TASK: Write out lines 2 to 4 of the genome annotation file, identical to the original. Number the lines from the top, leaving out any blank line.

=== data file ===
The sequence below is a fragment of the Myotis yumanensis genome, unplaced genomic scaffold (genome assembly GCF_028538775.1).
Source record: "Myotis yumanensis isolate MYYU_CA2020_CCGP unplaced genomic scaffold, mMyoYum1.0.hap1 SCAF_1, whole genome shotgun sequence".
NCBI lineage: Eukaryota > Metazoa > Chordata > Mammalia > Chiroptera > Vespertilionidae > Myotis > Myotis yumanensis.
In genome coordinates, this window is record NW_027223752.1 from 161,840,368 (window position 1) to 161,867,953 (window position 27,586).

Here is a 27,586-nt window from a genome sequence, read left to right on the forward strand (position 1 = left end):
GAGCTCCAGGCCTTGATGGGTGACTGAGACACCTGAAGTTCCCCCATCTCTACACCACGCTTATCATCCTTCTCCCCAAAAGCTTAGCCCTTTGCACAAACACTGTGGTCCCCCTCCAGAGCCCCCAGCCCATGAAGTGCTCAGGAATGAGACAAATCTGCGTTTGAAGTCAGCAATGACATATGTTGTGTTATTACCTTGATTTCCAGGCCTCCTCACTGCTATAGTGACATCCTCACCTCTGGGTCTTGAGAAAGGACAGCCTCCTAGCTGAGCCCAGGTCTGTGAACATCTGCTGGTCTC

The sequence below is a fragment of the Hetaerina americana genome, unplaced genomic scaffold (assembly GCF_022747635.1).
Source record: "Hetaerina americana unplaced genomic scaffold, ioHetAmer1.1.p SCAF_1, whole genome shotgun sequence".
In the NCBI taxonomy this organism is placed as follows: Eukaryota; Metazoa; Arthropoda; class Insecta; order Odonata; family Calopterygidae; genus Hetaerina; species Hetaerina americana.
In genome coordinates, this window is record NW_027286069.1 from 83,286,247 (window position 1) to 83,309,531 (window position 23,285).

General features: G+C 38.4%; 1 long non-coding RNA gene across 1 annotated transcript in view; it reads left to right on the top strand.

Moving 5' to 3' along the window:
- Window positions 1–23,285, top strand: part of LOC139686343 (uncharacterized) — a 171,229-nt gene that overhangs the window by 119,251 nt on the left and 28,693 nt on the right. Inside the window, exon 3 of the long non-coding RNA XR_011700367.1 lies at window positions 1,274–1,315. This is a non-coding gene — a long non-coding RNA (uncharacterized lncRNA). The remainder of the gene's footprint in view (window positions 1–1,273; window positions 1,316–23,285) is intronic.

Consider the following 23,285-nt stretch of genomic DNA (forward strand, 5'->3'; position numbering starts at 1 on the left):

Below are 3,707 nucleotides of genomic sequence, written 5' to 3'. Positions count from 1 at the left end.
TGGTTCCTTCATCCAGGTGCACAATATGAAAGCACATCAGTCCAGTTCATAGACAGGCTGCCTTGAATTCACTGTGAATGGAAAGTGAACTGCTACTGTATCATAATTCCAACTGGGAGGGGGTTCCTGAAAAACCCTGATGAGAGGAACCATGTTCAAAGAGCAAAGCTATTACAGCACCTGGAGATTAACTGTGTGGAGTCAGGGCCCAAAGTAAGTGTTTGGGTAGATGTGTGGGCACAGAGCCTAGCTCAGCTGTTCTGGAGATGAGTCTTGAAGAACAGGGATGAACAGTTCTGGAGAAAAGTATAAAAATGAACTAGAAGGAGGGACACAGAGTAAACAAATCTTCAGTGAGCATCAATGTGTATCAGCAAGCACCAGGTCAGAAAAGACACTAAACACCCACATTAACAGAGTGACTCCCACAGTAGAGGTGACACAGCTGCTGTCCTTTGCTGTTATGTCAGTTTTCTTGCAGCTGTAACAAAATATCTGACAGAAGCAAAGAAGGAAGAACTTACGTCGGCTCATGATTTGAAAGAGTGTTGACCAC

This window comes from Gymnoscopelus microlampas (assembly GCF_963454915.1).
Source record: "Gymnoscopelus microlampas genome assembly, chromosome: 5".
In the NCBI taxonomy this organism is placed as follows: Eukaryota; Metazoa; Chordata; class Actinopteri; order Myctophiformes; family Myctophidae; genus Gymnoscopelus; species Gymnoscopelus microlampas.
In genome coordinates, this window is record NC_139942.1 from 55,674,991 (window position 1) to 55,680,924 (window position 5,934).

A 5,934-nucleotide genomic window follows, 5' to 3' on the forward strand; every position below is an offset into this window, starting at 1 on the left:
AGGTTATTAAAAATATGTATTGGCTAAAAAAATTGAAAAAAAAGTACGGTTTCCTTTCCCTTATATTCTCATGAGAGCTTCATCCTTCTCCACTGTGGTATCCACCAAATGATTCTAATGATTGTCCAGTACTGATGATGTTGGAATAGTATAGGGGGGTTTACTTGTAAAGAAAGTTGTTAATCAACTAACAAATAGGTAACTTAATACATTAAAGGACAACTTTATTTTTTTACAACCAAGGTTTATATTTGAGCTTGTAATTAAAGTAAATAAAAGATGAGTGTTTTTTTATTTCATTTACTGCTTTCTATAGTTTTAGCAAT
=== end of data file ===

Source record: "Myotis yumanensis isolate MYYU_CA2020_CCGP unplaced genomic scaffold, mMyoYum1.0.hap1 SCAF_1, whole genome shotgun sequence".
NCBI lineage: Eukaryota > Metazoa > Chordata > Mammalia > Chiroptera > Vespertilionidae > Myotis > Myotis yumanensis.
In genome coordinates, this window is record NW_027223752.1 from 161,840,368 (window position 1) to 161,867,953 (window position 27,586).